Price prediction and beyond

How Lytica became a unique analytics company • Part 2

The fact that no one knew what I should be paying for a component puzzled me.

Each year I would receive cost reduction targets for materials. These were dictates communicated by accounting and were either set to achieve margin goals or by using some pseudo-scientific method such as putting a wet finger in the air. A third approach was to target a repeat of last year’s cost reduction number or guess a number close to what the supplier sales people were whispering. In reality, maybe none of these methods were actually used but there also seemed to be no real connection between the target and what the market was doing or how my company was positioned in that market.

During the time that I was CPO, Nortel was the darling of the stock market. It was growing at unbelievable speed due to leadership in optical networks. Every manufacturer and supplier wanted to be in our supply chain. Everyone was offering me great prices. I must have had the best prices in the world – everyone told me that I did. I had 1600 employees around the world and they all assured me that I had the best prices. Suppliers and manufacturers would visit and promise me that no one had better prices. Yet, when I would take a circuit card to one of the top EMS, their costed BOM would come back with some components priced better than mine.

How could this happen? I would ask my staff, the manufacturers and the suppliers, all of whom had assured me that I had the best pricing, and I would be answered with blank stares and uncomfortable body language. I would go to expensive consulting companies and ask about my pricing. I was told my pricing was very good but I could do better on some components. No one could tell me exactly which ones were priced right and which ones had opportunity. If I held up a component – say a 10 UF 50V electrolytic capacitor – and asked what my price should be on this, no one could tell me. I could get quotes but there was no real information to say if I should accept them as reasonable or not. Across the high tech industry this reality was not unique. I was not alone. Still today, I would not be alone.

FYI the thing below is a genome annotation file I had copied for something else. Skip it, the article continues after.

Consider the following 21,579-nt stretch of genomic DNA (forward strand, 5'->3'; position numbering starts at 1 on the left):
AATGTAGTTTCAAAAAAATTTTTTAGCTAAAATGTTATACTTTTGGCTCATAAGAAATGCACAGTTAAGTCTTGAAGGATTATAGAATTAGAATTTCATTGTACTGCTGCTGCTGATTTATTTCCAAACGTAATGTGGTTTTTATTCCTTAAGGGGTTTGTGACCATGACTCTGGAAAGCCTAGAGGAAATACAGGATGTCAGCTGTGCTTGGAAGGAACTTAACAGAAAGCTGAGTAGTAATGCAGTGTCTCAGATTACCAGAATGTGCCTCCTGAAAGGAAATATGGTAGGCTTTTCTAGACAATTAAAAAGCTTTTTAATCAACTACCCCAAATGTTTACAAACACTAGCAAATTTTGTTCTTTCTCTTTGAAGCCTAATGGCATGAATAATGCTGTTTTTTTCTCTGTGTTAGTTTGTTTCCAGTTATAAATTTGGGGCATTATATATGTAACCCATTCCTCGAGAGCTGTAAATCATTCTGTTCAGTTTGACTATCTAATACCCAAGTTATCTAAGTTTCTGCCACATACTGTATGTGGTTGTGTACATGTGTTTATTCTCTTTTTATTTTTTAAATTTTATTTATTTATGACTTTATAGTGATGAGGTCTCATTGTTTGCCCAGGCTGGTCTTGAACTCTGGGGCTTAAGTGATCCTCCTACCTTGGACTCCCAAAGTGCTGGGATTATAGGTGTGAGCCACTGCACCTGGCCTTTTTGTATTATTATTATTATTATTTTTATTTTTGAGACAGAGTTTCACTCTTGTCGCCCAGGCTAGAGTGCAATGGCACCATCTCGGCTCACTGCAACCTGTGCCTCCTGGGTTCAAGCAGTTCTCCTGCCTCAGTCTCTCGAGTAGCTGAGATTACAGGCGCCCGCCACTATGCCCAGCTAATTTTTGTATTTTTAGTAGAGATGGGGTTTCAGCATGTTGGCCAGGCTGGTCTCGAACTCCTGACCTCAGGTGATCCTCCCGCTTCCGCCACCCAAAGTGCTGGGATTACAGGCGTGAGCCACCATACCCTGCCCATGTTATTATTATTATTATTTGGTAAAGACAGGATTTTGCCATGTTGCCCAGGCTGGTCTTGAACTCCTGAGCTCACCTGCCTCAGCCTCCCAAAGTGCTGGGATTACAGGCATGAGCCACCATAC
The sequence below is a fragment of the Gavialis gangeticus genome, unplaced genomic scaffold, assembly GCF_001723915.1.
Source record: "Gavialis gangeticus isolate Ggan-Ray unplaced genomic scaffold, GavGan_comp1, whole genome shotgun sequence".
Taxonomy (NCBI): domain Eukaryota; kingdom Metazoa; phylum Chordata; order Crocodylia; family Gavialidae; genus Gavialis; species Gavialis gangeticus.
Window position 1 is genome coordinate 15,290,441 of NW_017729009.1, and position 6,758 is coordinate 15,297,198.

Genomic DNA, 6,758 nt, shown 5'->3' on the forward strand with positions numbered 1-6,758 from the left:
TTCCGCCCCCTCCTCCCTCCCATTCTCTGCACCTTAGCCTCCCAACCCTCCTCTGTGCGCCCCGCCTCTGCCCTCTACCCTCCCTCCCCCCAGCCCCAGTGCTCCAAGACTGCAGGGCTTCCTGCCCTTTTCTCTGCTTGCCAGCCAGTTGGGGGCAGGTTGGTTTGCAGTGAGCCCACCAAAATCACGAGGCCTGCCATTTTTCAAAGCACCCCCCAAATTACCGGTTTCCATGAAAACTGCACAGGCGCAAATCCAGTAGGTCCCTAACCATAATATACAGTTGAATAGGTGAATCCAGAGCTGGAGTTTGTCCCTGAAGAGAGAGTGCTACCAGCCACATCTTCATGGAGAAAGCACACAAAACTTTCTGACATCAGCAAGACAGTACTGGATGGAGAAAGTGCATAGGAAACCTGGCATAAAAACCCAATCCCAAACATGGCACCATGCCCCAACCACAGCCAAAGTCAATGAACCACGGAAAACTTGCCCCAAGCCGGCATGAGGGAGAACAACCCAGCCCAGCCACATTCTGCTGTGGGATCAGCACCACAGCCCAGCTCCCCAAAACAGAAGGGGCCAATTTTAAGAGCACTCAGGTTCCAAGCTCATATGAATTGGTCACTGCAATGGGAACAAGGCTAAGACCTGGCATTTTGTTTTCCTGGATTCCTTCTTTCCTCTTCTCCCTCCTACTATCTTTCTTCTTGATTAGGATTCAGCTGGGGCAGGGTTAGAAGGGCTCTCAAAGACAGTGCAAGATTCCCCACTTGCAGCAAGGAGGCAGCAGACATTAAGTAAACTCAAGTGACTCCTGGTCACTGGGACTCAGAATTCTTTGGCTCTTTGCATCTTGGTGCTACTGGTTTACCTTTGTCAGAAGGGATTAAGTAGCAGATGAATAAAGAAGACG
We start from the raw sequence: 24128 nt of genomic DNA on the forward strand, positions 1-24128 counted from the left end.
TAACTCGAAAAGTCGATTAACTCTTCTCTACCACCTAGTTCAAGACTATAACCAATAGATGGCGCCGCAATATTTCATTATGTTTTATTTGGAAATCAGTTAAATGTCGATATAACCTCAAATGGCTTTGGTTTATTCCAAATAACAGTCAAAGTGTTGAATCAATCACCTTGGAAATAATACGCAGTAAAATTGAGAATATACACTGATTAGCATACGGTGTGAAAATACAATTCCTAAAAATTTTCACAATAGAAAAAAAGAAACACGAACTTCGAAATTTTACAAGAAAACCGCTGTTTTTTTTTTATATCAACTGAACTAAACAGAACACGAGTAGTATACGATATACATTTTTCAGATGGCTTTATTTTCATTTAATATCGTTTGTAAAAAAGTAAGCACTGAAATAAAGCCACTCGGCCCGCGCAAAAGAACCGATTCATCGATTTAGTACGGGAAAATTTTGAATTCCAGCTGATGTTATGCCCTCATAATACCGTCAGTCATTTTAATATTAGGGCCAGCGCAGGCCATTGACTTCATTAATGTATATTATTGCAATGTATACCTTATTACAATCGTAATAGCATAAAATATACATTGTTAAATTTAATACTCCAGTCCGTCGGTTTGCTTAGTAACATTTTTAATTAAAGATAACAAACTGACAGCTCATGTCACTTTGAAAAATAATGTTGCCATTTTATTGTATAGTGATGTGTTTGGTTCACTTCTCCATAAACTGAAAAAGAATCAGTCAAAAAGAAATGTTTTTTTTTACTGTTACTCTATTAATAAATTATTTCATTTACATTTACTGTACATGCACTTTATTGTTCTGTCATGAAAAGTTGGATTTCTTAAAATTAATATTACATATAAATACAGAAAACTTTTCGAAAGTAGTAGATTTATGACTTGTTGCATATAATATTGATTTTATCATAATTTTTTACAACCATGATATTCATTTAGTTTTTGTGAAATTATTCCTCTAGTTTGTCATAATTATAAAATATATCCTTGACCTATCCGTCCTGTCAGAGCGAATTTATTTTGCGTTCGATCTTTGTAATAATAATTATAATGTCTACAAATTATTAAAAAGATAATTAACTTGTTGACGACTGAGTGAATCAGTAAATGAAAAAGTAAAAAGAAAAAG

Various methods are often tried to give an indication of what one should pay for a component. These include white sheet analysis, discounting internet or distribution pricing, phoning a friend in another company and sometimes being friends with the salesperson. None of these are adequate because they do not factor in your unique circumstances, market trends or the value of intellectual property. White sheet analysis attempts, through educated and uneducated guesses, to estimate the manufacturing cost of a component and apply some level of margin to get a price. In the end it is a lot of work and still a guess. Discounting distribution pricing is also a guess as to what discount is appropriate for you. Even if you get it right once, does the same discount apply to all part types? Asking a friend may work but are all of the conditions that influence their pricing the same as yours? The bottom line is that before Lytica’s no one really knew.

The problem of knowing how much cost reduction was available in the market place and which components had cost reduction potential had to be thought through to identify a new solution. For this process, it is useful to consider two prediction parallels – weather and blood pressure.

Before we explore these, let’s agree that you cannot extract more cost reduction than the market has to give through negotiation. As a result, in order to meet aggressive margin targets beyond what negotiation can deliver additional measures such as design change or material substitution on the cost side and having pressure applied to Sales & Marketing to sell at higher prices need to be taken. It’s a bigger problem that cannot be fixed by negotiation alone.

If you ask a procurement professional what determines a component’s cost you will get a list of variables that will contain items like relationship, volume, payment terms, return privileges, manufacturer’s cost and more. My list currently contains more than 50 items impacting price. Can we put these 50 items into an equation which can be solved for the price on each component? Not likely. I am told that weather forecasting needs 9 or 10 variables and their ability to predict beyond a few days is still basically horrible unless you live in a climate, like San Diego, with perfect weather every day.

Let’s consider blood pressure. We all know many of the factors that contribute to high blood pressure and we can list some of them; heart rate, weight, water retention, blood vessel elasticity or constriction, stress, blood viscosity. Again, the result is a list with too many variables. I know of no doctor that predicts blood pressure from an unsolvable equation. The ones that I know measure it and compare the measurement to reference tables made up of blood pressure data from healthy and unhealthy people.